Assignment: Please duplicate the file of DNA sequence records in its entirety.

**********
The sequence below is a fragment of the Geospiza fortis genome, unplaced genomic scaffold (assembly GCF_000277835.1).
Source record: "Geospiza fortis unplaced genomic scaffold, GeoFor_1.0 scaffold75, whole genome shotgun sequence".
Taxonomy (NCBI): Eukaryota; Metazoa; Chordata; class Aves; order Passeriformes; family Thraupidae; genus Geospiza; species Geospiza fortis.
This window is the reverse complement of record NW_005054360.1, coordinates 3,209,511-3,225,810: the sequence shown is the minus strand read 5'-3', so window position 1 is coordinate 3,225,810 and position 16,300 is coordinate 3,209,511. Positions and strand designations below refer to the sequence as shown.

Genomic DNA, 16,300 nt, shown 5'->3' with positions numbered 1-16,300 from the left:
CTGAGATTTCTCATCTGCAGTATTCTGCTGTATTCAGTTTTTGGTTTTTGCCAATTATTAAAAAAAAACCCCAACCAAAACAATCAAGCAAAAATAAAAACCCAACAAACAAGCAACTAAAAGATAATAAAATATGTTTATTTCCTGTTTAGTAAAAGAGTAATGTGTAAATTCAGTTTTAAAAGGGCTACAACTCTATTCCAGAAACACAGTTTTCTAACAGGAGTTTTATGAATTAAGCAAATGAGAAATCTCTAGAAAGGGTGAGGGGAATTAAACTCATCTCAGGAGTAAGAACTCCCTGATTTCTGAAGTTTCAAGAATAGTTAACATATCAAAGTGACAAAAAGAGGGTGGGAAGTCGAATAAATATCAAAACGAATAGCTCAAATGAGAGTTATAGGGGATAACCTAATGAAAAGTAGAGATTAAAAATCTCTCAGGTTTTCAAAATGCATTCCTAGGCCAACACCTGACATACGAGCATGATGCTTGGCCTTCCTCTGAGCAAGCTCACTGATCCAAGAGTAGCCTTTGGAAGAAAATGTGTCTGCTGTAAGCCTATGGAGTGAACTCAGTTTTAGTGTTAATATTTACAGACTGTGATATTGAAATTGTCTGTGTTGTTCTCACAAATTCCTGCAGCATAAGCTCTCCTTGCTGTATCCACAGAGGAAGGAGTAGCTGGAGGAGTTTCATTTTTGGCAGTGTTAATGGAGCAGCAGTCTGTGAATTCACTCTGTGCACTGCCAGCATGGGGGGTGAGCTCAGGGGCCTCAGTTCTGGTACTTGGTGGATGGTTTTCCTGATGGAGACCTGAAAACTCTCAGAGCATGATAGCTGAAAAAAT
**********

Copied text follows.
The sequence below is a fragment of the Geospiza fortis genome, unplaced genomic scaffold (assembly GCF_000277835.1).
Source record: "Geospiza fortis unplaced genomic scaffold, GeoFor_1.0 scaffold75, whole genome shotgun sequence".
Taxonomy (NCBI): Eukaryota; Metazoa; Chordata; class Aves; order Passeriformes; family Thraupidae; genus Geospiza; species Geospiza fortis.
This window is the reverse complement of record NW_005054360.1, coordinates 3,209,511-3,225,810: the sequence shown is the minus strand read 5'-3', so window position 1 is coordinate 3,225,810 and position 16,300 is coordinate 3,209,511. Positions and strand designations below refer to the sequence as shown.

Genomic DNA, 16,300 nt, shown 5'->3' with positions numbered 1-16,300 from the left:
CTGAGATTTCTCATCTGCAGTATTCTGCTGTATTCAGTTTTTGGTTTTTGCCAATTATTAAAAAAAAACCCCAACCAAAACAATCAAGCAAAAATAAAAACCCAACAAACAAGCAACTAAAAGATAATAAAATATGTTTATTTCCTGTTTAGTAAAAGAGTAATGTGTAAATTCAGTTTTAAAAGGGCTACAACTCTATTCCAGAAACACAGTTTTCTAACAGGAGTTTTATGAATTAAGCAAATGAGAAATCTCTAGAAAGGGTGAGGGGAATTAAACTCATCTCAGGAGTAAGAACTCCCTGATTTCTGAAGTTTCAAGAATAGTTAACATATCAAAGTGACAAAAAGAGGGTGGGAAGTCGAATAAATATCAAAACGAATAGCTCAAATGAGAGTTATAGGGGATAACCTAATGAAAAGTAGAGATTAAAAATCTCTCAGGTTTTCAAAATGCATTCCTAGGCCAACACCTGACATACGAGCATGATGCTTGGCCTTCCTCTGAGCAAGCTCACTGATCCAAGAGTAGCCTTTGGAAGAAAATGTGTCTGCTGTAAGCCTATGGAGTGAACTCAGTTTTAGTGTTAATATTTACAGACTGTGATATTGAAATTGTCTGTGTTGTTCTCACAAATTCCTGCAGCATAAGCTCTCCTTGCTGTATCCACAGAGGAAGGAGTAGCTGGAGGAGTTTCATTTTTGGCAGTGTTAATGGAGCAGCAGTCTGTGAATTCACTCTGTGCACTGCCAGCATGGGGGGTGAGCTCAGGGGCCTCAGTTCTGGTACTTGGTGGATGGTTTTCCTGATGGAGACCTGAAAACTCTCAGAGCATGATAGCTGAAAAAAT